It's no small feat for an indie press to reach its fifth birthday, an important indicator of long-term success. But nonprofit Beacon Press in Boston has passed that milestone 30 times and counting. "What's interesting," said associate publisher Tom Hallock, "is that this place is here after 150 years and doing well in this age of consolidation." Beacon managed to boost sales by 10% in 2002 and had an increase in its net surplus of more than 100%.

To mark its sesquicentennial, Beacon began a year-long celebration with the unveiling of its new logo at BEA. Next came a specially commissioned chapbook by historian and Beacon author Susan Wilson, Boston Sites and Insights, which is being given away at regional trade shows this month. The book covers the press's history from its founding in 1854 through various turning points, such as the publication of The Pentagon Papers. In January, Beacon will introduce an easel-card promotion with quotes from Daniel Ellsberg, Edwidge Danticat and Juliet Schor to be used in conjunction with a display of favorite Beacon titles. The press, which will publish 65 titles this year, has a backlist of just over 500 books.

"I'm so proud to be director of Beacon in the 150th anniversary year," Helene Atwan told PW. "The history of this press is so rich with innovation, daring and enduring quality that it inspires us constantly to try to match the future with the past." That includes convincing poet Mary Oliver to rejoin the Beacon line-up with the just released Owls and Other Fantasies: Poems and Essays. Her previous Beacon Press title, New and Selected Poems, is one of the house's bestsellers and won a 1992 National Book Award for Poetry.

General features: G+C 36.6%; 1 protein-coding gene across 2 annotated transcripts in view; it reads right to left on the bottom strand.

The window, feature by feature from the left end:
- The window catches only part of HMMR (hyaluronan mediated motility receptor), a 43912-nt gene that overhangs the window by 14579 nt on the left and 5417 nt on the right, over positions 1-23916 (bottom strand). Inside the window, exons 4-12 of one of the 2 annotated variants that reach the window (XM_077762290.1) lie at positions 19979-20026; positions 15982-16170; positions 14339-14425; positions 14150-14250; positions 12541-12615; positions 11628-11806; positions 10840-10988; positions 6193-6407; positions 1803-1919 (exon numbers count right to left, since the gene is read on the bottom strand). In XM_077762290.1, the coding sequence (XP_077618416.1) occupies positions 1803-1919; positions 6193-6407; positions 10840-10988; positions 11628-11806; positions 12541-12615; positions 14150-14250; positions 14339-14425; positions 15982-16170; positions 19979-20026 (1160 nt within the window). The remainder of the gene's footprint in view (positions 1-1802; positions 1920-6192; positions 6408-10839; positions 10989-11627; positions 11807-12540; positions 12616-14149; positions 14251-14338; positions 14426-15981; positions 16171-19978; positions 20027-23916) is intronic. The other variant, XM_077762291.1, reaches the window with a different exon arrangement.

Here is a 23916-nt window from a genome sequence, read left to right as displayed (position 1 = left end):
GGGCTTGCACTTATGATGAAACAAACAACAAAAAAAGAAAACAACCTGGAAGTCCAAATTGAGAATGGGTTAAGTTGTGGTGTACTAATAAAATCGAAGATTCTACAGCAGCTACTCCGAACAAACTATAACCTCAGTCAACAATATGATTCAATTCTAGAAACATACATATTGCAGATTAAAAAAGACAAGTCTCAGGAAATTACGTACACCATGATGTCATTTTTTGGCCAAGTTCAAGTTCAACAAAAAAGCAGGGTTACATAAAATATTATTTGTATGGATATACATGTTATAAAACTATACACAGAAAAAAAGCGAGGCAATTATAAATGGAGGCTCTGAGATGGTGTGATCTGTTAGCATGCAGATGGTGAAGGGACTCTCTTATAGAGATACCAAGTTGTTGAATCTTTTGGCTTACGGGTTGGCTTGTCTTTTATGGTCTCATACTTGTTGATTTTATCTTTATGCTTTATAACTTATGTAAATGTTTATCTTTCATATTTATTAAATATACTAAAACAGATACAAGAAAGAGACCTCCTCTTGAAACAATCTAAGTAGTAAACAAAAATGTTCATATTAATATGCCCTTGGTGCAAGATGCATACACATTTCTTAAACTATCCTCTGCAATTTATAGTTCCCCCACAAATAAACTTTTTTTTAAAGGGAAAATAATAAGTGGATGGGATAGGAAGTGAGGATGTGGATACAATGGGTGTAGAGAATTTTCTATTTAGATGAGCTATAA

In addition to poetry, Beacon continues to be best known for its books on controversial issues, such as Rashid Khalidi's Resurrecting Empire, set for next May. "I really think this is our next Race Matters," said Atwan, referring to Cornel West's look at racial issues, one of a handful of Beacon Press New York Times bestsellers. "Khalidi's done scholarly books like Cornel had, but he has never done a book for the general public."

Hallock credits Beacon's decision to stay close to its mission of publishing socially relevant titles, despite an adverse political climate, as a major reason for its success. The publisher has recently published books on topics such as nonviolence, freedom of speech, economic justice and the estate tax. From an operational standpoint, Beacon has benefited from increasing the number of trade paperback originals it publishes, including the first novel in its Blue Streak line. The use of new printing technologies has also contributed to improving Beacon's bottom line as has its strong relationship with its distributor Houghton Mifflin.

Another special title for next year is Suzanne Strempek Shea's account of working in a bookstore, Shelf Life. "It's our thank you to booksellers who've kept us going all these years," said Atwan.